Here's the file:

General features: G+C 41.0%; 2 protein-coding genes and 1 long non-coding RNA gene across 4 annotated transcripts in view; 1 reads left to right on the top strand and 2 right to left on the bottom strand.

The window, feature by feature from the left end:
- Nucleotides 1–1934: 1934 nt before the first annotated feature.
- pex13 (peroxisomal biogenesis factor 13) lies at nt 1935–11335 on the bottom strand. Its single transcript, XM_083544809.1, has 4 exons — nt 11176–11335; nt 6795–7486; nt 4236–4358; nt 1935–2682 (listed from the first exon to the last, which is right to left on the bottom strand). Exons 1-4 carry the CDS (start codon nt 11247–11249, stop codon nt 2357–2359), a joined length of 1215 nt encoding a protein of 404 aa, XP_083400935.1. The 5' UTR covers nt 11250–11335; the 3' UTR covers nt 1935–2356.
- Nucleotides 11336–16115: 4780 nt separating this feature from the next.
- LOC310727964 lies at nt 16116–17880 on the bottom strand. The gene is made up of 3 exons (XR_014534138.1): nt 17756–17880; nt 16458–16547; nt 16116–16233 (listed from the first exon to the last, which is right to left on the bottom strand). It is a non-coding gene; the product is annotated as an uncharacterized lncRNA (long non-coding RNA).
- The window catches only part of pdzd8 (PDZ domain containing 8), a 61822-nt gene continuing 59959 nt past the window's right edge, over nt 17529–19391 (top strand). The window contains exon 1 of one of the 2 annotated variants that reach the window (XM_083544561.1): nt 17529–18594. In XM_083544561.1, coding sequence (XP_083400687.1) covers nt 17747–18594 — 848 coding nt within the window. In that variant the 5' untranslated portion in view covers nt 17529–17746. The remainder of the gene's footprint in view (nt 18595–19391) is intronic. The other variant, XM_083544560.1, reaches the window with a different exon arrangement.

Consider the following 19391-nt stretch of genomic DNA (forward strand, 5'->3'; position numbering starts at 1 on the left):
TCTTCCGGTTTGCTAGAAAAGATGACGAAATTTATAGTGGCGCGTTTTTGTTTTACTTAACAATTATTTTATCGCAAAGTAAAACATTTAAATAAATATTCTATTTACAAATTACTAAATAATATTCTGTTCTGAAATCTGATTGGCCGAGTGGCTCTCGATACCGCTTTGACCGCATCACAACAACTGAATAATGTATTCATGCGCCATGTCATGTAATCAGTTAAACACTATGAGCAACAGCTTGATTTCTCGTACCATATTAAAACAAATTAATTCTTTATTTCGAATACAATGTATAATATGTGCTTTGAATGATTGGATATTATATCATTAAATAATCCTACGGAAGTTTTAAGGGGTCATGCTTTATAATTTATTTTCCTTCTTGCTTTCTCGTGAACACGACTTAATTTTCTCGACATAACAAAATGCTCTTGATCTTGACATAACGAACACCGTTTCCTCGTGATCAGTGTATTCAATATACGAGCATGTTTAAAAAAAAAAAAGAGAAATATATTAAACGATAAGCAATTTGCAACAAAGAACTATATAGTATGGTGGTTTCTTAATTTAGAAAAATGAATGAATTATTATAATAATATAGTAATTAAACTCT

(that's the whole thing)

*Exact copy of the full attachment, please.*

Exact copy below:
General features: G+C 41.0%; 2 protein-coding genes and 1 long non-coding RNA gene across 4 annotated transcripts in view; 1 reads left to right on the top strand and 2 right to left on the bottom strand.

The window, feature by feature from the left end:
- Nucleotides 1–1934: 1934 nt before the first annotated feature.
- pex13 (peroxisomal biogenesis factor 13) lies at nt 1935–11335 on the bottom strand. Its single transcript, XM_083544809.1, has 4 exons — nt 11176–11335; nt 6795–7486; nt 4236–4358; nt 1935–2682 (listed from the first exon to the last, which is right to left on the bottom strand). Exons 1-4 carry the CDS (start codon nt 11247–11249, stop codon nt 2357–2359), a joined length of 1215 nt encoding a protein of 404 aa, XP_083400935.1. The 5' UTR covers nt 11250–11335; the 3' UTR covers nt 1935–2356.
- Nucleotides 11336–16115: 4780 nt separating this feature from the next.
- LOC310727964 lies at nt 16116–17880 on the bottom strand. The gene is made up of 3 exons (XR_014534138.1): nt 17756–17880; nt 16458–16547; nt 16116–16233 (listed from the first exon to the last, which is right to left on the bottom strand). It is a non-coding gene; the product is annotated as an uncharacterized lncRNA (long non-coding RNA).
- The window catches only part of pdzd8 (PDZ domain containing 8), a 61822-nt gene continuing 59959 nt past the window's right edge, over nt 17529–19391 (top strand). The window contains exon 1 of one of the 2 annotated variants that reach the window (XM_083544561.1): nt 17529–18594. In XM_083544561.1, coding sequence (XP_083400687.1) covers nt 17747–18594 — 848 coding nt within the window. In that variant the 5' untranslated portion in view covers nt 17529–17746. The remainder of the gene's footprint in view (nt 18595–19391) is intronic. The other variant, XM_083544560.1, reaches the window with a different exon arrangement.

Consider the following 19391-nt stretch of genomic DNA (forward strand, 5'->3'; position numbering starts at 1 on the left):
TCTTCCGGTTTGCTAGAAAAGATGACGAAATTTATAGTGGCGCGTTTTTGTTTTACTTAACAATTATTTTATCGCAAAGTAAAACATTTAAATAAATATTCTATTTACAAATTACTAAATAATATTCTGTTCTGAAATCTGATTGGCCGAGTGGCTCTCGATACCGCTTTGACCGCATCACAACAACTGAATAATGTATTCATGCGCCATGTCATGTAATCAGTTAAACACTATGAGCAACAGCTTGATTTCTCGTACCATATTAAAACAAATTAATTCTTTATTTCGAATACAATGTATAATATGTGCTTTGAATGATTGGATATTATATCATTAAATAATCCTACGGAAGTTTTAAGGGGTCATGCTTTATAATTTATTTTCCTTCTTGCTTTCTCGTGAACACGACTTAATTTTCTCGACATAACAAAATGCTCTTGATCTTGACATAACGAACACCGTTTCCTCGTGATCAGTGTATTCAATATACGAGCATGTTTAAAAAAAAAAAAGAGAAATATATTAAACGATAAGCAATTTGCAACAAAGAACTATATAGTATGGTGGTTTCTTAATTTAGAAAAATGAATGAATTATTATAATAATATAGTAATTAAACTCT